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Boko Haram Increasingly Uses Kidnapped Girls As Suicide Bombers

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Boko Haram Increasingly Uses Kidnapped Girls As Suicide Bombers

Africa

Boko Haram Increasingly Uses Kidnapped Girls As Suicide Bombers

Boko Haram Increasingly Uses Kidnapped Girls As Suicide Bombers

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In the two years since Nigerian extremists kidnapped nearly 300 schoolgirls, thousands of other children have been taken hostage by Boko Haram. Efforts to subdue the group have failed.

RENEE MONTAGNE, HOST:

Of all the atrocities that the terrorist group Boko Haram has visited upon Nigeria, one in particular ignited worldwide outrage. Two years ago this week, its fighters invaded a rural high school and carried off 270 girls. That mass kidnapping led to the campaign and hashtag, #bringbackourgirls. Most are still missing. And hundreds more have been taken. In a new report, the children's agency UNICEF warns that more and more of these young people are being turned into suicide bombers. We reached NPR's Ofeibea Quist-Arcton for more. Welcome.

OFEIBEA QUIST-ARCTON, BYLINE: Greetings.

MONTAGNE: Ofeibea, what more is UNICEF saying in its report about children, and these girls especially, and how they're being used by Boko Haram?

QUIST-ARCTON: UNICEF is asking a question, Renee. It's saying, is the world paying enough attention to this crisis? And it says the alarming trend in the growing number of children being used as weapons by Boko Haram in suicide attacks has risen sharply in the past years, as you've said, from four in 2014, to 44 last year. And this is happening in Nigeria and neighboring countries, where Boko Haram's violence has spread. And, as you've said, the lion's share of attacks carried out by children are by girls. So UNICEF's regional spokesman, Thierry Delvigne-Jean says, really, the world must sit up and pay more attention to this problem.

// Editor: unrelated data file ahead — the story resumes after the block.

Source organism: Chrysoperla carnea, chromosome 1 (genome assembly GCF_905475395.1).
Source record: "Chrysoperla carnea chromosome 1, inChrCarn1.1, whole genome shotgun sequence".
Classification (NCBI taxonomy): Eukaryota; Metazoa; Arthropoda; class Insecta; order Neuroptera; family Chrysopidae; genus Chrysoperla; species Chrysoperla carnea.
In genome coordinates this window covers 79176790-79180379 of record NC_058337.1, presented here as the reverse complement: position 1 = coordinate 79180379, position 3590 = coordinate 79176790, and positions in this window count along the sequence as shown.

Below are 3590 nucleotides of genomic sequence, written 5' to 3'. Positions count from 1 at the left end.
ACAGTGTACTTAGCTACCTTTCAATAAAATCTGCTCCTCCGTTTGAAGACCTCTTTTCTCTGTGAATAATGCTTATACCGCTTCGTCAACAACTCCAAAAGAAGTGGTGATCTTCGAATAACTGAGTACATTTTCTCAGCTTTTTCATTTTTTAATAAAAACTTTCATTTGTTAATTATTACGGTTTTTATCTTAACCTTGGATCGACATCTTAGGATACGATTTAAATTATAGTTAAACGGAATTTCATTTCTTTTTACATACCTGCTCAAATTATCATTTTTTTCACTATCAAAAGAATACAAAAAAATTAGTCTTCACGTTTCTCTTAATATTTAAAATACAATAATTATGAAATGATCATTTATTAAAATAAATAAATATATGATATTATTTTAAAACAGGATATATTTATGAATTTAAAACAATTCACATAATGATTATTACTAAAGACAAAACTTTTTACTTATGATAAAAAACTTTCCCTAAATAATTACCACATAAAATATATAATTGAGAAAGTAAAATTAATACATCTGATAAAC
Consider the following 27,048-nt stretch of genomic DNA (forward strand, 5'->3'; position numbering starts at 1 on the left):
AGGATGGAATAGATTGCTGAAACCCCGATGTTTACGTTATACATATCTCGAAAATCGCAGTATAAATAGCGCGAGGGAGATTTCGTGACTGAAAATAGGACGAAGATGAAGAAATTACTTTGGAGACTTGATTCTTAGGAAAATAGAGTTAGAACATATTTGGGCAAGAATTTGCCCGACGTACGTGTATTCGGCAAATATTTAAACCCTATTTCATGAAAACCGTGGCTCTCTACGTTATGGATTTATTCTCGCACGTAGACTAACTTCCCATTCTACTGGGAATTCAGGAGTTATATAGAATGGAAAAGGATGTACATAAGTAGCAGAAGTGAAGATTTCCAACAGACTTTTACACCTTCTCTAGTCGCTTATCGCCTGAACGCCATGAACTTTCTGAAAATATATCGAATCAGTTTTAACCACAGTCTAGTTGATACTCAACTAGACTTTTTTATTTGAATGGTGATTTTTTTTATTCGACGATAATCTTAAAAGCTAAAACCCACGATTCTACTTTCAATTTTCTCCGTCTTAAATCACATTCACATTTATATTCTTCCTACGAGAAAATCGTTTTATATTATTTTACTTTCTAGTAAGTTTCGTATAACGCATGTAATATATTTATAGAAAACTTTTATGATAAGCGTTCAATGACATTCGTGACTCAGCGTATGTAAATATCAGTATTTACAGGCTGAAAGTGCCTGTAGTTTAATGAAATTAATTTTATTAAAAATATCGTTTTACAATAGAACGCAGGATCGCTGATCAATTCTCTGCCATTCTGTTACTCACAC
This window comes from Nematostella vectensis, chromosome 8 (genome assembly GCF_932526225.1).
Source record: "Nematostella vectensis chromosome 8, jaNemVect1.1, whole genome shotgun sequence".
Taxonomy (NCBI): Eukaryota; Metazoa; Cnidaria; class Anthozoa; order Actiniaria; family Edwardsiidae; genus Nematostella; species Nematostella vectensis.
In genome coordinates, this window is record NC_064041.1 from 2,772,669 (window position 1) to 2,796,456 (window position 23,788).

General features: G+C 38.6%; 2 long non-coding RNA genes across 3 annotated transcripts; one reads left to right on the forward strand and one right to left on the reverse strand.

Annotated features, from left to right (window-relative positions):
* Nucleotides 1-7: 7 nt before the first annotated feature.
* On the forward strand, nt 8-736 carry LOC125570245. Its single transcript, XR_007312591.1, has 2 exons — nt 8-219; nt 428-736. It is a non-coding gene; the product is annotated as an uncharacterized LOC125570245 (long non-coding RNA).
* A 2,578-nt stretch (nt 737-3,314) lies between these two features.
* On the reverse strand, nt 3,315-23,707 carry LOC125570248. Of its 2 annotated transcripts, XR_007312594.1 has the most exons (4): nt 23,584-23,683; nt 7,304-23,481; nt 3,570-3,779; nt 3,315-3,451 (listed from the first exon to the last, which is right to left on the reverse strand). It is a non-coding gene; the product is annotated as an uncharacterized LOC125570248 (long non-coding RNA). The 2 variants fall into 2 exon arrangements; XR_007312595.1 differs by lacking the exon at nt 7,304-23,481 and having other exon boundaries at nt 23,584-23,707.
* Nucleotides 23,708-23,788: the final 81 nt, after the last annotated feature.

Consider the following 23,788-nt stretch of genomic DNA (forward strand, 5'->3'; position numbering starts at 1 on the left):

THIERRY DELVIGNE-JEAN: Children in this crisis are victims many times, not perpetrators. In many cases, they've been indoctrinated. Or they've seen their families threatened. Or they've seen their families killed. And the most tragic, stressing aspect of this crisis is that when they are freed by the military, they are rejected by their own communities and families.

MONTAGNE: So Ofeibea, survivors are being stigmatized, but are they also dangerous?

QUIST-ARCTON: Well, UNICEF says Boko Haram has succeeded in creating this pernicious atmosphere of fear and suspicion towards children so that increasingly, some communities are starting to see these young people as threats to their own safety. So this is a huge problem that UNICEF feels is not being addressed enough.

MONTAGNE: And of course, many are still missing. Of those schoolgirls that caught the world's attention, at least 200 have never come back. Any ideas where they may be?

QUIST-ARCTON: You know, we keep hearing they have been cited here. They may be coming here. The former government before, the new government, or President Buhari. President Buhari's saying, we're doing our best. But bottom line is, no returned schoolgirls. There was talk of perhaps one across the border in Cameroon. So families are still desperate and frantic.

MONTAGNE: You know, there is another recent report. And its by the Portland, Ore.-based Mercy Corps, detailing how Boko Haram is acting almost like loan sharks when it comes to recruiting people. Tell us about that.

QUIST-ARCTON: Mercy Corps says Boko Haram has enticed young people with, say, a loan, and then using mafia-style tactics. The group traps these youngsters and forces them to sign up and fight if they are unable to repay the loan. So that is yet another issue. Although Boko Haram is no longer holding territory, it is using suicide attacks. It's using girls and young people. It is using now, we are told, these incentives to other youngsters to make sure that their fight continues. They are not yet on the back foot.

MONTAGNE: NPR's Ofeibea Quist-Arcton on the line from her base in Dakar, Senegal. Thank you very much for joining us.

QUIST-ARCTON: Always a pleasure, Renee. Thank you.

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